Sunday, 12 December 2010

Nothing punny about Kew


It’s about time I blogged on my imminent move to Royal Botanic Gardens Kew.

Given the confusion caused by the Sydney Morning Herald headline ‘The Life Botanic Leads to the Head of the Kew’ I’ll avoid puns. (The ‘the’ is critical here in that I may well have moved to the head of a kew/queue but not exactly to the head of kew/Kew. Get it?)

Still, the job I’m heading off to is big and exciting, to me at least. It’s called Director of Conservation, Living Collections and Estates.

I’m part of Steve Hopper’s Executive Board. Steve is a fellow Australian, from Perth, and CEO of Royal Botanic Gardens Kew.

My responsibilities include the botanic garden at Kew (its plants, landscapes and structures), the botanic garden at Wakehurst Place (ditto), the Millenium Seed Bank (at Wakehurst Place), infrastructure generally and conservation programs. I look after about 400 of the 800 people who work at Kew – the rest are in the Herbarium, Library, Scientific laboratories at Kew (the Jodrell Laboratory), Visitor and Corporate Services.

At least that’s a rough cut, from what I understand. I’ll tell you more after I start there on 27 April 2011 (that’s two days before the Royal Wedding…). I finish at Sydney’s Botanic Gardens Trust on 25 March 2011 (that’s the day before the New South Wales State election – it just happened to be an easy day to remember!).

So why move? Firstly, there is plenty to do at the Botanic Gardens Trust in Sydney and it remains one of the great botanic gardens in the world. Leading up to 2016, its bicentenary, there will be plenty to keep the new Executive Director busy. I’ve thoroughly enjoyed the job, and particular the chance to spruik plants, science and gardens (I hope to apply these spruiking skills to my new realm).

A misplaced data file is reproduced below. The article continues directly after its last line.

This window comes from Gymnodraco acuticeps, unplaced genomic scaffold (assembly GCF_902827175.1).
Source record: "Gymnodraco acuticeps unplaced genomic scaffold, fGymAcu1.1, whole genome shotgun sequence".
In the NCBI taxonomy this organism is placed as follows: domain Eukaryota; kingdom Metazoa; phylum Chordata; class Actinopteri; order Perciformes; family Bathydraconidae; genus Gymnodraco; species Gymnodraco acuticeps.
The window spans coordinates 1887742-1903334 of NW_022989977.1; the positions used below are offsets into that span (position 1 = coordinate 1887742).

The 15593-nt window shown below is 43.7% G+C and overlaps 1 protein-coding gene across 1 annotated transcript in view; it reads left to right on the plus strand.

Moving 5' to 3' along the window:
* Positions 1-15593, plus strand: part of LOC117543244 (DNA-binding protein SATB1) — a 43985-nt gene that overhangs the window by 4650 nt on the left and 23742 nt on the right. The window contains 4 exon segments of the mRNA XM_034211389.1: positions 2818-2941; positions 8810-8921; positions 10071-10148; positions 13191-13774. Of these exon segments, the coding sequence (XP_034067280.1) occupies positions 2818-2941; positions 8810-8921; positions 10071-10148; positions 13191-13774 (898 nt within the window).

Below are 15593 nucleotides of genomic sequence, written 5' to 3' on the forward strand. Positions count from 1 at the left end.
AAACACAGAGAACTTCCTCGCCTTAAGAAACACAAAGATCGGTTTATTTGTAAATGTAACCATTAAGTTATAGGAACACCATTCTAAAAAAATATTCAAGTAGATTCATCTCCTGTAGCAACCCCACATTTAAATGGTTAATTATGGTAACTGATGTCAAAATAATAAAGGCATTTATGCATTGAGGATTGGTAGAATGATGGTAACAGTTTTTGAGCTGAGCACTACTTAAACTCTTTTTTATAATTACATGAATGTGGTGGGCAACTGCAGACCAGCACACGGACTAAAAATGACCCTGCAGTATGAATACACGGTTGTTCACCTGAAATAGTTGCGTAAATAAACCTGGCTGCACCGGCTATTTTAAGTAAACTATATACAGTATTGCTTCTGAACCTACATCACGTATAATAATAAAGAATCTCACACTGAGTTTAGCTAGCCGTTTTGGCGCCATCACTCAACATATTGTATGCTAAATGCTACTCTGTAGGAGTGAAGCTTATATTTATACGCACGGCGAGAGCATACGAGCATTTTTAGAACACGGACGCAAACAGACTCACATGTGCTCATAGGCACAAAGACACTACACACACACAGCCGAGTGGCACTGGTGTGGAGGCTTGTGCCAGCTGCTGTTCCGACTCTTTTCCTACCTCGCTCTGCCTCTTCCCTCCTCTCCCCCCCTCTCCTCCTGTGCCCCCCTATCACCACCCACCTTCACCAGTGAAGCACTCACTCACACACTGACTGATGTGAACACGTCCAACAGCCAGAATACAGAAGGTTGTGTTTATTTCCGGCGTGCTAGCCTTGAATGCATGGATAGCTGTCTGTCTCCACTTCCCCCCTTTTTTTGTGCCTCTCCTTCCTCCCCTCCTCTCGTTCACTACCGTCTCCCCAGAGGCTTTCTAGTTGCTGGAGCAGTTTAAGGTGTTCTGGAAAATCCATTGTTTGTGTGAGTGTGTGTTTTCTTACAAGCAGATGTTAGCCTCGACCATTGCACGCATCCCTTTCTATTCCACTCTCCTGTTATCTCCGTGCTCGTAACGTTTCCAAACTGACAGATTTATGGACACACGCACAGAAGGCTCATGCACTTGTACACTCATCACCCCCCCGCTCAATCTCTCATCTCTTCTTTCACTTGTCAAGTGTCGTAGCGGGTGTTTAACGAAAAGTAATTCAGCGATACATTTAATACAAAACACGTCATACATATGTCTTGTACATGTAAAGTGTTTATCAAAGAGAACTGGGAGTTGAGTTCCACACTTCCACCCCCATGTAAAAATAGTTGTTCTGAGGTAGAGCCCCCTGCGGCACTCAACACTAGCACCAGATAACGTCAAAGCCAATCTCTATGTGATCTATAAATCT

But, the pull of Kew is strong. With its fascinating history, powerful scientific team and incredibly rich collections (I think 6 million or so plants and fungi in the herbarium and something like 30,000 species growing in the ‘living collections’) it is very much a world-focussed botanic garden. And then there is the Millenium Seed Bank, the international conservation programs, the steady stream of botanists who pass through, the access to Europe (its gardens, nature and culture).

The weather? Well I’ll finally find out what it is like to have seasons :). The economic climate? Yes tough times ahead but I’m looking forward to making sure Kew Gardens comes out of this in good, or even better, shape. There is a lot of maintenance to do, but also lots of exciting plans.

It will be fun living in London for a while, with ready access to London music scene, English countryside and…Paris. Living in Kew Gardens is enticing, despite the flight path and perhaps being just a little too close to work occasionally. All in all, though, an thrilling adventure for Lynda and me (the kids – Jerome and Emily – plan to visit, on their way to various holiday destinations).

Enough for now. I’m here in Sydney, and blogging, until March. The big decision now is whether to convert ‘TalkingPlants’ to a Kew-centric blog or to leave something Australian focussed back here in Sydney. Rest assured, I’ll be blogging from Kew in some form or other. I might even find other ways to provide A View from Kew… Stay tuned!

Image: I won't have Grey-headed Flying-foxes at Kew, but there are Canada Geese.

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